So the green asparagus is more common in the US? I guess 90 % of our asparagus is white asparagus.

I have never heard of white asparagus before today, however I have been eating green asparagus frequently since I was a child.

@Vera I am planning to attend the Sprachen und Beruf Oct 25 and 26. I think I will be fully involved trying to make contacts for LingQ.

This show is followed by Expolingua also in Berlin from Oct 26 to 28. It would be great if we could visit this show together. One day is enough from my experience. Perhaps other LingQers in the area could come to Berlin as well. I still have not finalized anything but hope to in the next week or so. It would be great to see you again.

Visiting the Expolingua in Berlin should be very interesting! I envy all the people who have this opportunity. I am a person without money to travel, this applies also within my own country. I looked on the map and found out that the distance between Berlin and my home town Krefeld is 450 km. Steve, will you also visit other places in Germany in October?


@Steve: Expolingua would be perfect. Let me know if you’ll come and I’ll try to come too. It would be great if other LingQers could join us. I know some of there are living in Berlin or not far from there. And you can go to Berlin by train very easily and affordable from all over German.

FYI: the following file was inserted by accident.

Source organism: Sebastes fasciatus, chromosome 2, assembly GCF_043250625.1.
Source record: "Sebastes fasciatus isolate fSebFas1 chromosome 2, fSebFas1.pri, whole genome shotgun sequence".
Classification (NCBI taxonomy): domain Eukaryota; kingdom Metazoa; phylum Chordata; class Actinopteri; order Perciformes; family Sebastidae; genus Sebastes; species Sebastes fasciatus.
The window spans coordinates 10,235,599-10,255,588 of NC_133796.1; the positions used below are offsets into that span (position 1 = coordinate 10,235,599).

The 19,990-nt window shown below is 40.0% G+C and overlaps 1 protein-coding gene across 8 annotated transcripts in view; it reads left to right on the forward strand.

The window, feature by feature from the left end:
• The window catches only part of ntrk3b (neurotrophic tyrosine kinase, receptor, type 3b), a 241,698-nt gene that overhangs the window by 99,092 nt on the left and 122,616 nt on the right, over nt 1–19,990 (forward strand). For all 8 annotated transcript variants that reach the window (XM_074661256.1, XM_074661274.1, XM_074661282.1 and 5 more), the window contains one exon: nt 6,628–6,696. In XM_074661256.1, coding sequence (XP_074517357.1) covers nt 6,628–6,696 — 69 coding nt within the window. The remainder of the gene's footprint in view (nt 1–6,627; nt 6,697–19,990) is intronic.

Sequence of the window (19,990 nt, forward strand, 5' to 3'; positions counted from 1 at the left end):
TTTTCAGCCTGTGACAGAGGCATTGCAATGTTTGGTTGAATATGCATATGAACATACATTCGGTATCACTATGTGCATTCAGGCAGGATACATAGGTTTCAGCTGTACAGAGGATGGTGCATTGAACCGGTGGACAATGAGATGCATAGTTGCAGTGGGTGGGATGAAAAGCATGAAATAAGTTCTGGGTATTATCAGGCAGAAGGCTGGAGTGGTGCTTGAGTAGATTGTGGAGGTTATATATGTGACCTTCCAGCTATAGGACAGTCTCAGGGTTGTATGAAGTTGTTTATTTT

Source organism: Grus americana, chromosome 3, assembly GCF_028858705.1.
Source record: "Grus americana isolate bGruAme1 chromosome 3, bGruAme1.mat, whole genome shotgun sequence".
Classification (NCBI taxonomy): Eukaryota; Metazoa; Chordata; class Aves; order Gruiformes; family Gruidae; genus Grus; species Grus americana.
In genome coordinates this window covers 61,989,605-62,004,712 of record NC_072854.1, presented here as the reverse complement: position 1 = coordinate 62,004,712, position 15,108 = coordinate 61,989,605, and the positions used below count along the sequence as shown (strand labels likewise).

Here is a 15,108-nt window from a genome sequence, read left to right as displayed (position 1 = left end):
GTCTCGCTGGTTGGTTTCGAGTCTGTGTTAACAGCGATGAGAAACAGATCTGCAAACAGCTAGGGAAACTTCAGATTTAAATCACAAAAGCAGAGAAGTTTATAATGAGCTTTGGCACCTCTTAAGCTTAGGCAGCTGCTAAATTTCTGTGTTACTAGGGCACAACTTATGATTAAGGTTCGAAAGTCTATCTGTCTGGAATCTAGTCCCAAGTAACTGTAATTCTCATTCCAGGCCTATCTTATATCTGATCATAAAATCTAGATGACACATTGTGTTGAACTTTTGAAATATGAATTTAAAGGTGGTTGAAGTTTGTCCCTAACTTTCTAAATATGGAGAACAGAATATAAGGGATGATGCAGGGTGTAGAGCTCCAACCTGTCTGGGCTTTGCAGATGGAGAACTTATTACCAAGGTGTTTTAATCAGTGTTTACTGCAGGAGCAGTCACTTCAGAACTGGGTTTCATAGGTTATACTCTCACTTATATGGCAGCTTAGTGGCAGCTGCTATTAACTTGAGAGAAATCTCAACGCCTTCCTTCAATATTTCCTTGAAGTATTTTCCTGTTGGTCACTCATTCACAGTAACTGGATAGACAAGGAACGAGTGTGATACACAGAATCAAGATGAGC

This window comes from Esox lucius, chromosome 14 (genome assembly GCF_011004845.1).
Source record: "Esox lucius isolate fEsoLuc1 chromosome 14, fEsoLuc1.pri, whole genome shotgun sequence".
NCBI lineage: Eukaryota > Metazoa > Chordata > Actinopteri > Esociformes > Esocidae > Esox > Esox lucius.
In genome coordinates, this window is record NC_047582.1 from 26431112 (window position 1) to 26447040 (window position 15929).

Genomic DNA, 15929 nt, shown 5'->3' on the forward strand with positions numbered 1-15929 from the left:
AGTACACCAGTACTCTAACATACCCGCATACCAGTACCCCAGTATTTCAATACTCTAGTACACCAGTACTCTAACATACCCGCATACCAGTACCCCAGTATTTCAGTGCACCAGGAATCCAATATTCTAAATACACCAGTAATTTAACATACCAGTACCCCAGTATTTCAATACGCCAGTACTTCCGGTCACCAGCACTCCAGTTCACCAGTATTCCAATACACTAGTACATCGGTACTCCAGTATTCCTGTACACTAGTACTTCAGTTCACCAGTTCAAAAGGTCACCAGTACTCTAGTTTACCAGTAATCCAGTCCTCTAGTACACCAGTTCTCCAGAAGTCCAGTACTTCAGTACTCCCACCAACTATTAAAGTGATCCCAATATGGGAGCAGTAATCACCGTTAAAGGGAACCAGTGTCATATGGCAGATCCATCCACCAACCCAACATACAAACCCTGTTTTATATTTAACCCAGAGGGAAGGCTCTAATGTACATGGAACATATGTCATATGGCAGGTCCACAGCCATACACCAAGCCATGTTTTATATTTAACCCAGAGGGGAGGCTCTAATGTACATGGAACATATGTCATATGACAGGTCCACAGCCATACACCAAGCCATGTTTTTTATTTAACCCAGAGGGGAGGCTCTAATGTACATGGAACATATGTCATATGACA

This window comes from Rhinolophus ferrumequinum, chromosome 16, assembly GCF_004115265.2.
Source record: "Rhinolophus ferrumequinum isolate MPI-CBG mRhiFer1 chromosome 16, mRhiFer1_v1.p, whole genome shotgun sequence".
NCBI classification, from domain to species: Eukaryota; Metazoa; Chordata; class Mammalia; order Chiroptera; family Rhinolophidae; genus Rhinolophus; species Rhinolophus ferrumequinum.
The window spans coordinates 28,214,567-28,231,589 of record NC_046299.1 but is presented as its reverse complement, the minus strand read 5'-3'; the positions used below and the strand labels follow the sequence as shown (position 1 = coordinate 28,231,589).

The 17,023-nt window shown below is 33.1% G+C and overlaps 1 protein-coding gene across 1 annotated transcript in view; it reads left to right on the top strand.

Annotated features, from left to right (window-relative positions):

Veral, white asparagus I have seen (once) but never eaten. Green asparagus is a common garden vegetable in the eastern U.S and in the midwest.; aybee77’s list is of states where it is commercially grown in significant quantities.

jeff_lindqvist, is it white or green asparagus your festival celebrates–which is more common in Sweden?

Expolingua sounds great!

Perhaps everyone knows this…but I thought I’d mention the interesting fact that white asparagus is green asparagus grown in a way that deprives it of light. So…same plant.

Yes Jingle, you’re right. Here is a video (in German, but the pictures say enough): Spargelernte Spargel Asparagus Landwirtschaft Gemüse Hofladen - YouTube
And here are some pictures:

I have never heard of an asparagus and strawberry themed lunch before. In my part of Canada,our strawberries are often later than asparagus. White asparagus is not common, but you can get it in the grocery stores more often now. Strawberry themed deserts are always yummy.

That seems like a lot of extra work just to produce a vegetable with a blander taste. Either we Americans are too lazy to bury our asparagus or we prefer them with the chlorophyll taste. Perhaps a bit of both…

We have a seafood, and an ice cream festival.